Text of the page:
Brussels, November 28, 2017: Ahead of World AIDS Day on December 1, a new report launched at the European Parliament today reveals that young people aged 10-24 remain underserved and overexposed to the risks of contracting HIV & AIDS, and other poverty-related diseases. The report calls on the EU to do more to help these young people – through education, public health interventions targeted at adolescents, more funds for research into vaccines, treatments, and diagnostic tools.

HIV & AIDS – “catastrophic consequences”

The report “Adolescence and Youth – the healthiest time of life? Young people and poverty-related neglected diseases” was written by public health expert Dr Yves Lafort and commissioned by global development NGO Deutsche Stiftung Weltbevölkerung (DSW). Seb Dance, UK MEP for the S&D Group, launched the report: “What’s clear is that young people around the world are at serious risk of contracting diseases like HIV – something that – without access to treatment – can have catastrophic consequences for their health. What’s less clear, is what Europe is prepared to do to help them. If these young men and women are to thrive, we in Europe need to work with them to develop the medicines and programmes that they can use to protect themselves and their futures.”

HIV & AIDS – young women particularly at risk

AIDS remains the fourth leading cause of death among adolescents in African low- and middle-income countries (LMICs). Young women and girls are particularly at risk in high-burden countries; in sub-Saharan Africa alone, adolescent girls and young women represent 25% of new HIV infections.

DSW’s head of EU office Cecile Vernant said: “It’s not enough that Europe makes international commitments as part of the SDGs, we need to start seeing more EU action to tackle diseases that are ruining the lives of young people around the world. 2018 is an important year for EU budget decisions, and we will continue to bang the drum for more funding the kind of innovation that delivers better medicines that they are able to access.”

“AIDS epidemic isn’t slowing down—and neither can we”

More than half of the world’s 1.8 billion young people aged 10–24 years grow up in countries where the burden of disease is huge, and the health consequences disastrous. The report identifies a number of areas where policy makers can act such as designing programmes to specifically target this age group, and education and skills training to better equip young people to protect themselves. It identifies research gaps that that need addressing by policy-makers; a significant increase in R&D investment, for new vaccines, diagnostics, and treatment options for HIV and other diseases is essential.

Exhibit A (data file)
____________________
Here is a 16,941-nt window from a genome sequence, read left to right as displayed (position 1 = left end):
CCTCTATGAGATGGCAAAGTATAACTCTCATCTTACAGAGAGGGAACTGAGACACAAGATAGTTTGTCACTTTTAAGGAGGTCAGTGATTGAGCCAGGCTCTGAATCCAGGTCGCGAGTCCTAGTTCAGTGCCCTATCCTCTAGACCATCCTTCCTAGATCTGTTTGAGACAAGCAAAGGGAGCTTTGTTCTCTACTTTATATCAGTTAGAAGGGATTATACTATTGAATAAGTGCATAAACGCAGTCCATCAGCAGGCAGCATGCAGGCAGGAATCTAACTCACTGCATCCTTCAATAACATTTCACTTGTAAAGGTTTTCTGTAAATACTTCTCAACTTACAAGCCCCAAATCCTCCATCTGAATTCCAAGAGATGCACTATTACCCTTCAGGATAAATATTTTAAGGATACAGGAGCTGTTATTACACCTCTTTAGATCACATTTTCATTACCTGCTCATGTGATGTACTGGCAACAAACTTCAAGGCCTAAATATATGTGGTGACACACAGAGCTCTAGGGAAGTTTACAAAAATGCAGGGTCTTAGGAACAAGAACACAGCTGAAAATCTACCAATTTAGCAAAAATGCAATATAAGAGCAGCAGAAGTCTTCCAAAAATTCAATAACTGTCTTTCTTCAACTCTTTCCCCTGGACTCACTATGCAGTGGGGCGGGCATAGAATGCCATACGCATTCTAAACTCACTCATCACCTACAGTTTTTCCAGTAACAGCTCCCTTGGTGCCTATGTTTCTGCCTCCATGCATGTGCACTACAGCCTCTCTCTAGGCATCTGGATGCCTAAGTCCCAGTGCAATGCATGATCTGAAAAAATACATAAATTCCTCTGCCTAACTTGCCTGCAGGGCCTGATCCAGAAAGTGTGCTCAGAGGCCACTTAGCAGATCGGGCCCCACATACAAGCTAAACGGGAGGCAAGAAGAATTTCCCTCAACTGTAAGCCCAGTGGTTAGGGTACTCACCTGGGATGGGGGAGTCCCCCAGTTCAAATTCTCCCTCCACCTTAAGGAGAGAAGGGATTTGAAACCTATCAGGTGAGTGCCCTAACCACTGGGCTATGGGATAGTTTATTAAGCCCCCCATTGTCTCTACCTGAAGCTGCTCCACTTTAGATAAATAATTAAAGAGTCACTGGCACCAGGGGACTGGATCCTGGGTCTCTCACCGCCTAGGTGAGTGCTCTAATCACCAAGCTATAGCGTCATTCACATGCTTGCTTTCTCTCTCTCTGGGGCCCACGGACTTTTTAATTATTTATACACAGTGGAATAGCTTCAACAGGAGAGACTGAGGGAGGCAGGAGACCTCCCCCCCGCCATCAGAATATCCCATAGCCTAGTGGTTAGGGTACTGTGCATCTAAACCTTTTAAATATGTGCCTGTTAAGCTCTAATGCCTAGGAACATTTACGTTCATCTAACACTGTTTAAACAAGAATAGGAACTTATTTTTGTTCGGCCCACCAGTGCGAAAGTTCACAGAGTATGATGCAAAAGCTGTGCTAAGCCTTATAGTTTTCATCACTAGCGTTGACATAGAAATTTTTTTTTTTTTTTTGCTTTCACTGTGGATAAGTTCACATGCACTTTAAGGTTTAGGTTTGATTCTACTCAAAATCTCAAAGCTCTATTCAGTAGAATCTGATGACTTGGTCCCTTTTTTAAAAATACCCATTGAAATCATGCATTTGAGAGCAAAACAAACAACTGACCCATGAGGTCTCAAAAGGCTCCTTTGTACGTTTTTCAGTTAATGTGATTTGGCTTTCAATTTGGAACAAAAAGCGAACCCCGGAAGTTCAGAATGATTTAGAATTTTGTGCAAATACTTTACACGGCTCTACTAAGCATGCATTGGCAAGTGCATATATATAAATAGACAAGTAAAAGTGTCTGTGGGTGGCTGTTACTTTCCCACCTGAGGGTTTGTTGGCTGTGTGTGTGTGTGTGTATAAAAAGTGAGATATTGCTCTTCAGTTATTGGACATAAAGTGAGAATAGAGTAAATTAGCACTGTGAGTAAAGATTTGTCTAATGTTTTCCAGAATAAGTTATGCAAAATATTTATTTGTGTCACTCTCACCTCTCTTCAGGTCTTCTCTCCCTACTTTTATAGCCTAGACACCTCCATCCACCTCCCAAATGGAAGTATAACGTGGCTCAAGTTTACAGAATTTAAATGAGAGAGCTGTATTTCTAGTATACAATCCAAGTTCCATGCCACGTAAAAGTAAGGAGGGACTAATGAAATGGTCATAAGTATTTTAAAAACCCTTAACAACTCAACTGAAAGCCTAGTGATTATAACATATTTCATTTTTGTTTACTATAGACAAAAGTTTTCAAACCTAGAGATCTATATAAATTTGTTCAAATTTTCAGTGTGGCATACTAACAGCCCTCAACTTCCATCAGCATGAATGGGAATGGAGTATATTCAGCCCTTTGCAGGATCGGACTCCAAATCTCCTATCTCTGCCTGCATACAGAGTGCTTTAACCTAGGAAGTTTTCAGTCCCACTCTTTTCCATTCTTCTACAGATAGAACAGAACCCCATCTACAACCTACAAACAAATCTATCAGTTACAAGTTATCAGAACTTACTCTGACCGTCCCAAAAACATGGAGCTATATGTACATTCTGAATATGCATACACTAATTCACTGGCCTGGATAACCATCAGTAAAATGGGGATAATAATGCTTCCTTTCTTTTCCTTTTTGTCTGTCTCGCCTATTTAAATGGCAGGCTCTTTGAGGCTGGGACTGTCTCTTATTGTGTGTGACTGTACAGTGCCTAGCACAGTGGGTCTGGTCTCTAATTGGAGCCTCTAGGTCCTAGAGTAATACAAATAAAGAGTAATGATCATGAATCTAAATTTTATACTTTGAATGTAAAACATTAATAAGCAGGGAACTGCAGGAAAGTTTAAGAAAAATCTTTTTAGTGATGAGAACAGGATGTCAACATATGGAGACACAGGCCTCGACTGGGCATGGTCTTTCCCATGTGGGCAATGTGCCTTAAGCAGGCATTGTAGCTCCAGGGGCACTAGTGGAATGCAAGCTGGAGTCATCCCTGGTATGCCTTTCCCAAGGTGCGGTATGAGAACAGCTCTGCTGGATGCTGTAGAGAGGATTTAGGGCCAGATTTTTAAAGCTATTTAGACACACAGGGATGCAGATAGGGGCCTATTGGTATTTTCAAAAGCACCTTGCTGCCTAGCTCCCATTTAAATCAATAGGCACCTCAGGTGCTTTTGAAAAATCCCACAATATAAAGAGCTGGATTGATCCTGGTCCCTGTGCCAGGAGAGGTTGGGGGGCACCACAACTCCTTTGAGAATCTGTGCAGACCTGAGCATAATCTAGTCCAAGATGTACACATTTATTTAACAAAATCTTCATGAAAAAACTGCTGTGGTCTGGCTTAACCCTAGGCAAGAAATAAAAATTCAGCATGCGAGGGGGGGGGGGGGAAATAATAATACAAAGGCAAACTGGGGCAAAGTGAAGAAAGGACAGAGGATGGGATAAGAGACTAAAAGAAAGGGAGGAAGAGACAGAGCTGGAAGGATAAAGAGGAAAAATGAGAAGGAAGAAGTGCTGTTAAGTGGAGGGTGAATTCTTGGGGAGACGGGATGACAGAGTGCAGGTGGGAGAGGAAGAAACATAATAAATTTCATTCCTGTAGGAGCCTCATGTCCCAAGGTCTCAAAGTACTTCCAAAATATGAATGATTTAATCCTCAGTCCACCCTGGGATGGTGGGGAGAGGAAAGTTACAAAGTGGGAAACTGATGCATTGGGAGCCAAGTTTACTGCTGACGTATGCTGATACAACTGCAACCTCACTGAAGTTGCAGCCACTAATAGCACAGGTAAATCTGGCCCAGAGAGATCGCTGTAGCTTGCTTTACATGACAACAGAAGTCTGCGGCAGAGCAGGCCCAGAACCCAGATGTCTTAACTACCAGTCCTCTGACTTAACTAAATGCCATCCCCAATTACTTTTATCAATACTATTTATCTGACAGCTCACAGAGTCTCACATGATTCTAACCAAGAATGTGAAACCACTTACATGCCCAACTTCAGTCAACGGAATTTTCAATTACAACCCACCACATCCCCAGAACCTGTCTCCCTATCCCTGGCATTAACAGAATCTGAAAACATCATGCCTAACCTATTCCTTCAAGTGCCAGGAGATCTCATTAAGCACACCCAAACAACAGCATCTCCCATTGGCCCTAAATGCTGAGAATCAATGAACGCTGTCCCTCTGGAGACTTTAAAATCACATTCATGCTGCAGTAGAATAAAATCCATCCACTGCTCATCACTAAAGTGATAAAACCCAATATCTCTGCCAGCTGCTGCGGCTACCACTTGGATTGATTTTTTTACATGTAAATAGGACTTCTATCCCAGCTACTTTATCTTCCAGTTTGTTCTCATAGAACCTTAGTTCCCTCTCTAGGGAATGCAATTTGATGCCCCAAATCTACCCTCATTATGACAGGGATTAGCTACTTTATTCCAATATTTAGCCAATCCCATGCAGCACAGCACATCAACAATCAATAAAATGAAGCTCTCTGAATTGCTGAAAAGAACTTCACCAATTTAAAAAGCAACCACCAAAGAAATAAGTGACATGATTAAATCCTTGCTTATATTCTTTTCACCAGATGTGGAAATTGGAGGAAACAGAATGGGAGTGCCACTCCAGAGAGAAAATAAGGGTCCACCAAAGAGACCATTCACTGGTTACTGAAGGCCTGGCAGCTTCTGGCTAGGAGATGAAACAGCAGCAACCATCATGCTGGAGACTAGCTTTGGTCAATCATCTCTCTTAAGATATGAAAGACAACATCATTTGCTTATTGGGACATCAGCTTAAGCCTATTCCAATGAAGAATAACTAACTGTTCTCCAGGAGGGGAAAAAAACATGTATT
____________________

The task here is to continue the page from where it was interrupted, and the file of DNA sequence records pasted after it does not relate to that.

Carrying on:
Thola Bennie, Social Behaviour Scientist with the International Partnership for Microbicides, highlighted the importance of innovation in equipping young people with more and better ways to protect themselves: “Ending AIDS demands bold solutions. The global community must continue to invest in breakthrough technologies like microbicides, multipurpose products, vaccines, injectables and more to end AIDS for good. The epidemic isn’t slowing down—and neither can we.”

According to the most recent data, the EU’s annual support for research funding totalled 125m USD, but the EU remains far off a WHO recommendation to spend 0.01% of GDP on global health innovation.

Notes to the Editor
  • Details on the launch event of the report can be found here:
  • Deutsche Stiftung Weltbevölkerung (DSW) is a global development organisation that focuses on the needs and potential of the largest youth generation in history. We are committed to creating demand for and access to health information, services, supplies, and economic empowerment for youth. We achieve this by engaging in advocacy, capacity development, and reproductive health initiatives, so that young people are empowered to lead healthy and self-determined lives. With our headquarters in Hannover, Germany, DSW operates two liaison offices in Berlin and Brussels, as well as maintaining a strong presence in Ethiopia, Kenya, Tanzania, and Uganda. DSW also advocates for investment in research and innovation to fight poverty-related and neglected tropical diseases.
  • Poverty-related and neglected diseases (PRNDs) are infectious diseases that disproportionately affect the world’s poorest populations. PRNDs include major diseases such as HIV&AIDS, tuberculosis (TB) and malaria, as well as a range of neglected tropical diseases (NTDs). In some definitions, the genotypes 4, 5 and 6 of hepatitis C and diarrheal diseases are also included. NTDs mostly comprise parasitic diseases such as hookworm, Chagas disease or schistosomiasis, but also viruses like dengue and chicungunya, and bacterial infections such as leprosy. An estimated 1 billion people are affected globally by PRNDs, causing the loss of 353 million years of healthy and productive life, and 6.5 million people die each year.